My one encounter with Gary Doer came when he visited the National Post's editorial board. It wasn't exactly the most friendly venue for a New Democrat, but it proved a perfect one for him to demonstrate what's made him so successful a provincial politician.
Beforehand, the board was much more excited about meeting with Bernard Lord, with whom Doer was traveling. Lord was still New Brunswick premier at the time, and more importantly - to that crowd, at least - he was still supposed to be one of the country's most promising conservative leaders.
By the time we left the room, it was Doer everyone was talking about.
Lord had seemed nervous, even a little shifty, watching every word about federal-provincial relations carefully and giving as many non-answers as real ones. Doer was the opposite - utterly comfortable in his own skin, and capable of delivering thoughtful, seemingly off-the-cuff answers to every question. He was pragmatic enough to have National Post heads nodding in agreement, and charismatic enough to completely overshadow the better-known premier.
None of this is to say that Doer has been a perfect premier; many Manitobans, no doubt, could provide a lengthy list of shortcomings. (I'll leave the discussion of those, along with his accomplishments, to those who keep more regular watch on that province.) But it's not hard to understand why he consistently polls higher than his party - and why he'd be the federal NDP's dream leader, if he could somehow be talked into making the leap.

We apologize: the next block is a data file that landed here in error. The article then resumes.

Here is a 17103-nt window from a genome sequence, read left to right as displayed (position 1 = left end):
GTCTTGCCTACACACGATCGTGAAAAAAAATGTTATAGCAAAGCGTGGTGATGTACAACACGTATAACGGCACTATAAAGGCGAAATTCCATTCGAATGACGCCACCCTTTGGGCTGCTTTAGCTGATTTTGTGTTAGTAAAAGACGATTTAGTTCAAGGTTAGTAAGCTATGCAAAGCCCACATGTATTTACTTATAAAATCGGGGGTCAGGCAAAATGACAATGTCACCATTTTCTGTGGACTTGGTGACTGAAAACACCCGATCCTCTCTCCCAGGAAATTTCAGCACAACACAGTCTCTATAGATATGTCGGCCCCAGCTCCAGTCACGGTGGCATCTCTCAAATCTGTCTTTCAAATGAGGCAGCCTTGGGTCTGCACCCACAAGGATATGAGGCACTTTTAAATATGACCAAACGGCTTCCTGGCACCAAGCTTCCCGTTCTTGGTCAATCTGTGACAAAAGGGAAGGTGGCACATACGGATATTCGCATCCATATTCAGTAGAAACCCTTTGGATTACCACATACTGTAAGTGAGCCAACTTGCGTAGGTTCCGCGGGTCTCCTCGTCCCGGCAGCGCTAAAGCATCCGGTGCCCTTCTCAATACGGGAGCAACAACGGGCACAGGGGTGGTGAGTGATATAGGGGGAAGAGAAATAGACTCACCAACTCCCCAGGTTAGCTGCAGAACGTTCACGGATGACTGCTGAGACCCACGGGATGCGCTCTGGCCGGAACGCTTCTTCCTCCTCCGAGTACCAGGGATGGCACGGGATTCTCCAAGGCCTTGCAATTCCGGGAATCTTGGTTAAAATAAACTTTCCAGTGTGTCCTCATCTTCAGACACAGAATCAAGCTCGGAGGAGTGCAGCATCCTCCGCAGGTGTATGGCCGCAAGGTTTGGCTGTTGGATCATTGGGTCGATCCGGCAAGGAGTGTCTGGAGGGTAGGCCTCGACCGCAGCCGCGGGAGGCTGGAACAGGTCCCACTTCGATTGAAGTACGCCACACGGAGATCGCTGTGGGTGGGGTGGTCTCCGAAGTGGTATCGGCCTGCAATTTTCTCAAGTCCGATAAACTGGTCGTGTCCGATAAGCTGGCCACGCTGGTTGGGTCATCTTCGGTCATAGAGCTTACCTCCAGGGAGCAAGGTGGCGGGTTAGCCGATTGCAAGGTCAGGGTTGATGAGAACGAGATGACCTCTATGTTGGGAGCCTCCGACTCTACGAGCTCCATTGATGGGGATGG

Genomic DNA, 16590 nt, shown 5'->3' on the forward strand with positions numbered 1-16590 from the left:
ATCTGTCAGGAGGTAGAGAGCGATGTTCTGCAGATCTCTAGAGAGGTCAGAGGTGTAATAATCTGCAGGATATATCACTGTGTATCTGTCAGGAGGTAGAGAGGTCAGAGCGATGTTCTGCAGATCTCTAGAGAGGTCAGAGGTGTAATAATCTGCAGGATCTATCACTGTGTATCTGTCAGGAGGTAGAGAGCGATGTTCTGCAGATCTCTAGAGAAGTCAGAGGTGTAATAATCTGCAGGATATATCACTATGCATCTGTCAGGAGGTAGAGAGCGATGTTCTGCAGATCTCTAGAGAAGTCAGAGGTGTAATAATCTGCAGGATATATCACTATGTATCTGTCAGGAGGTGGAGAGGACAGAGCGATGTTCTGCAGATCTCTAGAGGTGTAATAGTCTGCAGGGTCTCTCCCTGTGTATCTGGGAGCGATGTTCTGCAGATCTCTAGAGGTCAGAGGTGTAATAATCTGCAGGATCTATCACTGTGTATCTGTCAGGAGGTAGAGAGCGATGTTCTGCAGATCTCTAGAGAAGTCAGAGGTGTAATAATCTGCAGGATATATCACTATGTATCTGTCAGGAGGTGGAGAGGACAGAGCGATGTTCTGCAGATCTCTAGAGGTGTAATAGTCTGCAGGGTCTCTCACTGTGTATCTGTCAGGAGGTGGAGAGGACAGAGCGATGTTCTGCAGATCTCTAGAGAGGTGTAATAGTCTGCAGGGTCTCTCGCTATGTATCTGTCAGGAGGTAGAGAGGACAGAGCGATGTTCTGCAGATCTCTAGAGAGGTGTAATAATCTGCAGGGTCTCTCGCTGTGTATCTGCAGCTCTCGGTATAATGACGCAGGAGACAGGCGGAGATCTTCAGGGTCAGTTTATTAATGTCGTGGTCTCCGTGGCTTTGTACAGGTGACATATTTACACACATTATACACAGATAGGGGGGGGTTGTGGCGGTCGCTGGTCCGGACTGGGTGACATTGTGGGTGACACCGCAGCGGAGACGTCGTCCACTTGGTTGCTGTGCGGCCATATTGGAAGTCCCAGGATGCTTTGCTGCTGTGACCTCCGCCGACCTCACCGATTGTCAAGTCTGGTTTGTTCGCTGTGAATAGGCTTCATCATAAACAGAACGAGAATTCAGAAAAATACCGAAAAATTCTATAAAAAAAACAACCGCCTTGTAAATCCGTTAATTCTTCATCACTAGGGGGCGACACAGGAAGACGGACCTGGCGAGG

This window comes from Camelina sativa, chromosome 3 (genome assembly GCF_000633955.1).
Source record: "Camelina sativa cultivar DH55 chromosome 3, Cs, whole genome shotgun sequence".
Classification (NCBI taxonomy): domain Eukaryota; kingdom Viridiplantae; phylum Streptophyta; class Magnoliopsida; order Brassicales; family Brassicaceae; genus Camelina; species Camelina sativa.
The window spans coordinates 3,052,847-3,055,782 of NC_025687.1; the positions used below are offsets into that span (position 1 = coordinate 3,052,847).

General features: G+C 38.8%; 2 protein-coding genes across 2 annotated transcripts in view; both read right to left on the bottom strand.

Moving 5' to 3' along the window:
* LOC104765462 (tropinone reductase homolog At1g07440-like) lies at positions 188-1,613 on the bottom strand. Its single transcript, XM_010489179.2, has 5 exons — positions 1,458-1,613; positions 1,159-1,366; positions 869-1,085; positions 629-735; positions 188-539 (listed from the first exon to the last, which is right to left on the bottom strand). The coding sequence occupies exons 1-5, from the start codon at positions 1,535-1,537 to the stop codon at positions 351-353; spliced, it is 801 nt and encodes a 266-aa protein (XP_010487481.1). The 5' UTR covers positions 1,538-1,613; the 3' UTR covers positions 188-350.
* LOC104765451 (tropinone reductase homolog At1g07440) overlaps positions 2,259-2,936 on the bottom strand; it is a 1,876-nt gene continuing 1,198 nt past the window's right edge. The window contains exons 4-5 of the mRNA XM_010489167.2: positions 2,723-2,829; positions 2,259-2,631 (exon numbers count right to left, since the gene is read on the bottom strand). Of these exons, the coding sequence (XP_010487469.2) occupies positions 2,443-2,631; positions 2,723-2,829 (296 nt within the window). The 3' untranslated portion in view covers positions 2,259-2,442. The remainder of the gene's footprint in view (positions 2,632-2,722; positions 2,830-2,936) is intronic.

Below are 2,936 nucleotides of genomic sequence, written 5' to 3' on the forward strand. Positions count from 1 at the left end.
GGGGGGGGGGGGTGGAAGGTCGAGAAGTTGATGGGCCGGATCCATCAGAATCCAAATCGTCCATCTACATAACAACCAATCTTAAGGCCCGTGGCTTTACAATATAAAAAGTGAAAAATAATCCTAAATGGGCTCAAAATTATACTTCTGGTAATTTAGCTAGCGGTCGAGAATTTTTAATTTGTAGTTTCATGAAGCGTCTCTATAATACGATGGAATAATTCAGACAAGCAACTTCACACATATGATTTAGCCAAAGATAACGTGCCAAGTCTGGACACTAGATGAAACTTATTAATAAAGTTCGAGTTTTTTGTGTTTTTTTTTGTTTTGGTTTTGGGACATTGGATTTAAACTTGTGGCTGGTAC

Not every New Democrat would necessarily think so. Some of the more traditional types from the provinces where the NDP remains mostly a protest party - Ontario, most notably - would think Doer was a Liberal in socialist's clothing. But if the party is going to try to take advantage of Jack Layton's efforts to professionalize it, it needs a new leader who can make use of that apparatus to take it to the next level. Doer is probably the one high-profile New Democrat in the country who fits the bill.
Just because he's leaving provincial politics doesn't mean Doer is any closer to taking up an Ottawa residence. After running a government for a decade, and leaving on his own terms, he can no doubt think of many things he'd sooner do than lead the fourth party in the House of Commons - a fourth party made up partly of people who think trying to win constitutes selling out.
But if ever there were a time for a draft campaign, this would be it. Layton himself, if he's serious about making something of the party he's rebuilt, should be on the phone to him.
UPDATE Let this be a lesson about interrupting your holidays to blog. On the bright side, the traits described above will serve Doer especially well in his new gig.